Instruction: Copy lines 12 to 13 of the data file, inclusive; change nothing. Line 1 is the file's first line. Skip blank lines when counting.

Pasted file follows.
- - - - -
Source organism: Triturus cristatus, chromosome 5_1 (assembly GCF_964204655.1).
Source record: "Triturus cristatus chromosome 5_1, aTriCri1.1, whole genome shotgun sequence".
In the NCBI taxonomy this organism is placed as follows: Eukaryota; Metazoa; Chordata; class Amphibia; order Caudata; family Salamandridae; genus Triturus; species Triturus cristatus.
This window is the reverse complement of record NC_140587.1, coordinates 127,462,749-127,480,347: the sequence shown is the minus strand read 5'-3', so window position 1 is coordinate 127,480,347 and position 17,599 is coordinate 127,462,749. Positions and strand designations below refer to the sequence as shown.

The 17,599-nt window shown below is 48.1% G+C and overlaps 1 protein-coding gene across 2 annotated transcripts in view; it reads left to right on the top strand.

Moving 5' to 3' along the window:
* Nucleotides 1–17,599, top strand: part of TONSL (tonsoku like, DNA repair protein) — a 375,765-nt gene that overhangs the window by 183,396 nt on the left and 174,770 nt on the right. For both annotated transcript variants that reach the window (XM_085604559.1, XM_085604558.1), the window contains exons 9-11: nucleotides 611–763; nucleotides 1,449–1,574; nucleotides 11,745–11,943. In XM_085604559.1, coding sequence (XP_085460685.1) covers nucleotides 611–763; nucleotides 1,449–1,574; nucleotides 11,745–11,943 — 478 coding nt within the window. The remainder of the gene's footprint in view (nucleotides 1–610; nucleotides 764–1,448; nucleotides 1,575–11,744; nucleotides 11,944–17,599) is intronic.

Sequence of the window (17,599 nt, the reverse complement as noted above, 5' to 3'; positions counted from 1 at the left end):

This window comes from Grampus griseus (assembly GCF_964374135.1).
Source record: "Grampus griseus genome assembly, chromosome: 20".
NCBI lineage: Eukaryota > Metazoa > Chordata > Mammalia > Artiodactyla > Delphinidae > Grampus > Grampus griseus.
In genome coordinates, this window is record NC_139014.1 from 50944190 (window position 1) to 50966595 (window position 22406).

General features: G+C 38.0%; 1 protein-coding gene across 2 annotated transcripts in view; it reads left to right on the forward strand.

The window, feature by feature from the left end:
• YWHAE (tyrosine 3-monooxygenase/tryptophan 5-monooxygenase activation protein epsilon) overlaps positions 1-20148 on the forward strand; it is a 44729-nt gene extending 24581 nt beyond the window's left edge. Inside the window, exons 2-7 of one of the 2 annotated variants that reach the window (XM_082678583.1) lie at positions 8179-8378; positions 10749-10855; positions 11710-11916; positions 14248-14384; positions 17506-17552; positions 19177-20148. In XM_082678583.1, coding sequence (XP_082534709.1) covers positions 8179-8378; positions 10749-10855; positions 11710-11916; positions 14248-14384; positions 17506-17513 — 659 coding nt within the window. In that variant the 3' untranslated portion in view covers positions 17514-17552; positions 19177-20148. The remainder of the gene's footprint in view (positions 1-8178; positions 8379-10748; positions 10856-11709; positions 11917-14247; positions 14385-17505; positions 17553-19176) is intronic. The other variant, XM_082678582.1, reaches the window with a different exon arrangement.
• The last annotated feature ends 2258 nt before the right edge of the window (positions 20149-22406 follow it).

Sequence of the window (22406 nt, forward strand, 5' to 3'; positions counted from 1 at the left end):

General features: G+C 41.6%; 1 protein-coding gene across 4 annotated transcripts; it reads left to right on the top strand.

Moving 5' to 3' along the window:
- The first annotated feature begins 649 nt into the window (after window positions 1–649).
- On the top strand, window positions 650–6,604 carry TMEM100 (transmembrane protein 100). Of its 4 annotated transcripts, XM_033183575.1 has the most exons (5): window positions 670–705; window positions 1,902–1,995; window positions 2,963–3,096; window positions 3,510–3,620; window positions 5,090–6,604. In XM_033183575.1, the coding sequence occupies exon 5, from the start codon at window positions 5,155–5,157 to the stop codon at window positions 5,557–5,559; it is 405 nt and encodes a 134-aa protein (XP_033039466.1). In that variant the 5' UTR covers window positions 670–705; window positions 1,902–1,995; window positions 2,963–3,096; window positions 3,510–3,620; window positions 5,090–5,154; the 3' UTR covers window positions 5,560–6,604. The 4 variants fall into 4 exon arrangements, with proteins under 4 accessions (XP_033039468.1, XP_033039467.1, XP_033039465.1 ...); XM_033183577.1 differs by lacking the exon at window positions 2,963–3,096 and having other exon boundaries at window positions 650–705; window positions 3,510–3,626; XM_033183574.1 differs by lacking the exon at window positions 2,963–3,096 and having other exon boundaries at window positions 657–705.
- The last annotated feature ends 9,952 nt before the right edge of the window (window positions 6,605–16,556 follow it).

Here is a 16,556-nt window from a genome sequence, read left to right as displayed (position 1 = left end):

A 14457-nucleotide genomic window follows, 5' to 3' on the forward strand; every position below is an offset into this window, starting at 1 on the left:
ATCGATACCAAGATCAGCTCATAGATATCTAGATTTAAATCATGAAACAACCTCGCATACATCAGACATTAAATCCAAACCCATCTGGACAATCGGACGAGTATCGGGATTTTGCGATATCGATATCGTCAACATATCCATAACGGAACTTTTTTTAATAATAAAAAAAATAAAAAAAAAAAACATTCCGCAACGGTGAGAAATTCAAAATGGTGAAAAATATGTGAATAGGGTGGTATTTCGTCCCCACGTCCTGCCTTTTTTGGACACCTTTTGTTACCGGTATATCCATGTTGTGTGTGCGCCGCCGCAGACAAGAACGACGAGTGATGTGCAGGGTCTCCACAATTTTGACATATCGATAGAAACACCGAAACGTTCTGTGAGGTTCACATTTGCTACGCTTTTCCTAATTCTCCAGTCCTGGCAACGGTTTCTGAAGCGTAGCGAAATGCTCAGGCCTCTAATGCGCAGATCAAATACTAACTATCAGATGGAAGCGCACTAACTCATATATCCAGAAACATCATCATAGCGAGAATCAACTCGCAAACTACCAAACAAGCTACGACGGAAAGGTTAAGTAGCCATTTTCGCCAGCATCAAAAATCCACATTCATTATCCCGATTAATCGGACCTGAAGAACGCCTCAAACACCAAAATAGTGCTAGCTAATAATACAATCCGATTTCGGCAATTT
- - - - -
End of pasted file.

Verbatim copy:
In genome coordinates, this window is record NC_139014.1 from 50944190 (window position 1) to 50966595 (window position 22406).

General features: G+C 38.0%; 1 protein-coding gene across 2 annotated transcripts in view; it reads left to right on the forward strand.